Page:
Rejoice and be glad, for your reward in heaven is great; for in the same way they persecuted the prophets who were before you."
(Matthew 5:10-12

Jesus's point is that rejection by the world for walking in obedience to Him lays up treasure in heaven and leads to immense eternal rewards. 

Persecution can come in many forms and in different levels of severity. Jesus also said:

"and you will be hated by all because of my name" (Luke 21:17). 

So all believers can expect rejection from the world if they walk faithfully in Christ. When we think of being persecuted, we might think of martyrs who were ultimately put to death because of their faith in Christ. However, the English word "martyr" is derived from the Greek "martys," which is most often translated "witness." We do not necessarily have to suffer physical death in order to be a faithful witness unto Christ. When we live faithfully, we will experience separation (death) from the world and therefore experience its rejection. 

It would seem from the two Corinthian letters we have in scripture that Paul faced persecution from within the church as well as from outsiders who rejected his message (2 Corinthians 11:24, 26). In his first epistle, the Apostle Peter exhorts his disciples to be glad when they are persecuted unjustly because they are then following the example of Christ, who was Himself unjustly persecuted (1 Peter 3:14, 17-18). It does not matter from where the persecution arises, our approach should be the same—to keep trusting and walking by faith, living the life of Jesus through the obedience of faith.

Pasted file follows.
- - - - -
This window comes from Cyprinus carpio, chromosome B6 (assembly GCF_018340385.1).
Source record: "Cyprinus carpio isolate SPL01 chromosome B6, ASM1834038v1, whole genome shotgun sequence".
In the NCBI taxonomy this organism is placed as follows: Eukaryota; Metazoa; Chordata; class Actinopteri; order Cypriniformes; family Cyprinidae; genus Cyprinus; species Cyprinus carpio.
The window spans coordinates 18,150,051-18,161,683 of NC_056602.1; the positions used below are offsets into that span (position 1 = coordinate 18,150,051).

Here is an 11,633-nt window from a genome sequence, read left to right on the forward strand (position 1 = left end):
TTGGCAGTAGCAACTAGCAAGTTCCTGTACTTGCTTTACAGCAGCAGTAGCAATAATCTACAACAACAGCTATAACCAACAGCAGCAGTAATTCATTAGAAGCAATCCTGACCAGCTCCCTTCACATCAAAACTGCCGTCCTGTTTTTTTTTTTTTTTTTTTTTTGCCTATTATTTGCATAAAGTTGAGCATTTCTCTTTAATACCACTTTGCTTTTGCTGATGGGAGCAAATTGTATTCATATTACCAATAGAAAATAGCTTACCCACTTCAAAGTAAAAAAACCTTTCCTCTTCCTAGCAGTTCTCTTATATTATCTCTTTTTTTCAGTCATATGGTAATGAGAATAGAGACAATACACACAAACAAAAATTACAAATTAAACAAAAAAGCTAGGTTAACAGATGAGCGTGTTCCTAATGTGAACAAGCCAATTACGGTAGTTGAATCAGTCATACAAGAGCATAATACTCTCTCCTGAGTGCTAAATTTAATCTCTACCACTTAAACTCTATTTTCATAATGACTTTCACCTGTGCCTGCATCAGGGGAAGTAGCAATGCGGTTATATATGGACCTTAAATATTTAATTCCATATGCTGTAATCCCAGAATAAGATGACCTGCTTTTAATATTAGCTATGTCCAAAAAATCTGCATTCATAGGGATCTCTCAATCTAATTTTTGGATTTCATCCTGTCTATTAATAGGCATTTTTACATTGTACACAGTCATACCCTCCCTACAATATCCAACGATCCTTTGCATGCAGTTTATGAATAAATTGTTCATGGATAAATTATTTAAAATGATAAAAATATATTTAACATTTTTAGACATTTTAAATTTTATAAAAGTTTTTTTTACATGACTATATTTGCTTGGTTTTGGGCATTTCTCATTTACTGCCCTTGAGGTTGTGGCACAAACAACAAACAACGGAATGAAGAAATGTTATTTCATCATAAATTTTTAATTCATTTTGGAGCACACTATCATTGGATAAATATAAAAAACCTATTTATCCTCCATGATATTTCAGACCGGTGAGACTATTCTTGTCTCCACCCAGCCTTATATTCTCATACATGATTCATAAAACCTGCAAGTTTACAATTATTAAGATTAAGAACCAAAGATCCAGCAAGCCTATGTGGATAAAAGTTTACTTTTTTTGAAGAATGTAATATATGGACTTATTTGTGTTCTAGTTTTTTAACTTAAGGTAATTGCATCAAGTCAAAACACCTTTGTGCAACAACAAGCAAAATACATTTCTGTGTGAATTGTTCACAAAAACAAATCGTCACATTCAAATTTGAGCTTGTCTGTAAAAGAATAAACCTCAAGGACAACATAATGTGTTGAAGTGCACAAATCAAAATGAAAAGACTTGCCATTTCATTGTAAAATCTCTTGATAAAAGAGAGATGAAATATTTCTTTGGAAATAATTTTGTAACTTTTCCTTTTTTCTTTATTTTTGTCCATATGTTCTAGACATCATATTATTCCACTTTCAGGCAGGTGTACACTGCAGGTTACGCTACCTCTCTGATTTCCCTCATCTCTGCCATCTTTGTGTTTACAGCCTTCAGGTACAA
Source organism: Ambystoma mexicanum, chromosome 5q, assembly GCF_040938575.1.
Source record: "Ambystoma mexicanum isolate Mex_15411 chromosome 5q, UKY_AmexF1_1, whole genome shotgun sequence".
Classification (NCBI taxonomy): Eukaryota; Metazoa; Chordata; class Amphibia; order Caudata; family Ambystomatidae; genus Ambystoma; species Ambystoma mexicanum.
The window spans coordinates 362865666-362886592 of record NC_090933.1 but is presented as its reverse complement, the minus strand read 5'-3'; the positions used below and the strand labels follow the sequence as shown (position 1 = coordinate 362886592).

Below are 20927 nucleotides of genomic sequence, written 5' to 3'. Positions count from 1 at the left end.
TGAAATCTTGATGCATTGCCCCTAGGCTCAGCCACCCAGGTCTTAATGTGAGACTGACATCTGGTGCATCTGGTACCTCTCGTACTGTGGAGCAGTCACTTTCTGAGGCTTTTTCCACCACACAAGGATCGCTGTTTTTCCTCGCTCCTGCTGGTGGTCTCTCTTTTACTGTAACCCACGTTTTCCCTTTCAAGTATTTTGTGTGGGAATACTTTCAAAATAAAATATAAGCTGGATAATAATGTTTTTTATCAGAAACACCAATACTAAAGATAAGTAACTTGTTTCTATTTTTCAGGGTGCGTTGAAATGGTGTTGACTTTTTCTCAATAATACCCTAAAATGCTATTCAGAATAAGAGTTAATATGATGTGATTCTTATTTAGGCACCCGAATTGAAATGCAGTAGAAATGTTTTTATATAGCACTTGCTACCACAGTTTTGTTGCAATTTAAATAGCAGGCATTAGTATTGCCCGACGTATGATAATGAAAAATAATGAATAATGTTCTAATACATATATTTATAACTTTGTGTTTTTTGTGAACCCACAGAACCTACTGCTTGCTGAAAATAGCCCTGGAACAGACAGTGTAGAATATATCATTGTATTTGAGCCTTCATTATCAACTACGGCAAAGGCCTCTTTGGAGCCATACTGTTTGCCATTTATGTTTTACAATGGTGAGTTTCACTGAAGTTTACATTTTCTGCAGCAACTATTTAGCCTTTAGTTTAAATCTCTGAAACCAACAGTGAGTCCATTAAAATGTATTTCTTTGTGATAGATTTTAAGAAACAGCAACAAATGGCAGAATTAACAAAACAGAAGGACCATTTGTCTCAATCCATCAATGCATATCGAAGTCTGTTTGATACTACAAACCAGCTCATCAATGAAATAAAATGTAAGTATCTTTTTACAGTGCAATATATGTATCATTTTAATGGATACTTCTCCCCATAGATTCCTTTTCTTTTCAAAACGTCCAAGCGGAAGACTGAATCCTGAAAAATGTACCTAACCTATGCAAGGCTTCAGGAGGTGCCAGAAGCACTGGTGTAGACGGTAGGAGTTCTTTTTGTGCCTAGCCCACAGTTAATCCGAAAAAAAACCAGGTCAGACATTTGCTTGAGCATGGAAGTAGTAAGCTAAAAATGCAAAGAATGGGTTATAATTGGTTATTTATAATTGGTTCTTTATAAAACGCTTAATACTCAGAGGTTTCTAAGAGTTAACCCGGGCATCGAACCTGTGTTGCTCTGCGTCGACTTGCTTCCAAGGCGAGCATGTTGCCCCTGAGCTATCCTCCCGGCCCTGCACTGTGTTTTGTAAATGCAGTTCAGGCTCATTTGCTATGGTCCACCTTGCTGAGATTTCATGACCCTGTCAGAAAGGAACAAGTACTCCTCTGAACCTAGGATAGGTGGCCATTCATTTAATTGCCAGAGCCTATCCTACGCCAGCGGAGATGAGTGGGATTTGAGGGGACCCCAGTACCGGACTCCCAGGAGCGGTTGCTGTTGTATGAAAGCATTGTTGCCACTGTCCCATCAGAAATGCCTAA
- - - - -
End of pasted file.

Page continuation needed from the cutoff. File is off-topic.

Paul does not pretend this is easy. It is difficult when we make a stand for Christ; we may then be persecuted because of that stand. This is evident in Paul's statement that he views himself as always carrying about in the body the dying of Jesus, so that the life of Jesus also may be manifested in our body (v 10). 

The picture of carrying about in the body the dying of Jesus raises a picture of having a constant awareness that everywhere we go and in everything we do we consider that our own body contains the dying of Jesus. In thinking of this, any believer is constantly reminded that we are in Christ. We are no longer part of the world—we are new creations in Christ (2 Corinthians 5:17). Accordingly, we are no longer dead in our sins, but we are raised to walk in the newness of life. In having this mental model, we are equipped with a perspective that the life of Jesus might be manifested through our life, through our body and through these sufferings

The life of Jesus was a perfect life lived in perfect obedience. Like us, Jesus had to learn obedience (Philippians 2:8). This is why He is a sympathetic high priest, having been tempted in all ways as we are (Hebrews 4:15). He was able to learn without falling into temptation. We likewise are challenged to follow this same path and learn obedience even to death. Death is separation; an example being the death of our spirit being separated from our body (James 2:26). We are called to separate ourselves from the flesh and the world (dead to sin) that we might walk in the newness of life, living the life of Jesus (Romans 6:11)

Once again, we have the promise that the life of Jesus also may be manifested in our mortal flesh. No matter what the level of severity of the persecution, we will not be forsaken. The cry of Jesus when He was on the cross comes to mind, "My God, My God, why have You forsaken Me?" (Matthew 27:46). While we cannot fully imagine what Jesus was going through at the moment, He was experiencing death on the cross; a death He endured that we might live. God the Father answered His prayer. He did not forsake Him but resurrected Him from the grave.